ECLAC-ILO Bulletin No.12
From the document:
The labour market situation in Latin America and the Caribbean was shaped by a combination of two factors in 2014. The first was a number of traits arising from its positive performance over the preceding 10-year period, which left the region with high rates of employment, an unemployment rate that was very low by historical standards, significant progress in formal job creation —including opportunities in the formal job market for the relatively less educated— and fairly low levels of underemployment, as well as real wages that were rising steadily, albeit only moderately.
In one way or another, all these traits fed into the steep fall in poverty rates and the reduction of inequality among households in that period. The second factor was the region’s economic situation. Growth had 1 This report describes the regional situation, which does not necessarily coincide with that of each individual country. generally been slackening since 2011 and posted a meagre rate of 1.2% in 2014, which represented a standstill in per capita GDP and inevitably impacted on the labour market.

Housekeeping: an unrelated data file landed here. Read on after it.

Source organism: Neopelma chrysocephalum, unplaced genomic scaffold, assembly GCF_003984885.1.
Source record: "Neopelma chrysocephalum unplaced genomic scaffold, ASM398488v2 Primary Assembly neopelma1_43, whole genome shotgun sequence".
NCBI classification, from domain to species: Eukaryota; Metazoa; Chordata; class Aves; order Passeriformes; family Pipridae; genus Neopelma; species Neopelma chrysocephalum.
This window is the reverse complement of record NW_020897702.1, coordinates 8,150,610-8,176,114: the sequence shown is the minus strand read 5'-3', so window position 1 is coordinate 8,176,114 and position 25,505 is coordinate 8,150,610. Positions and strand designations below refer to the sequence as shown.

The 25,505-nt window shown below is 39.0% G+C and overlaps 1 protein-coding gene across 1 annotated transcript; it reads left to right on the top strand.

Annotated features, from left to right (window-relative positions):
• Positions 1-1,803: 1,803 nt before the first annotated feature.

The first factor (the cumulative gains of the preceding period) prevented the second factor (the year’s unfavourable economic conditions) from impacting as harshly on 2014 labour performance as it might have done after a lengthy low-growth period with higher rates of unemployment and underemployment and stagnating wages.
Although the sluggish economic conditions did take some toll on labour indicators (particularly on the creation of wage and registered employment), many of them remained relatively good. Specifically, the regional unemployment rate, underemployment and real wages continued to show reasonable strength.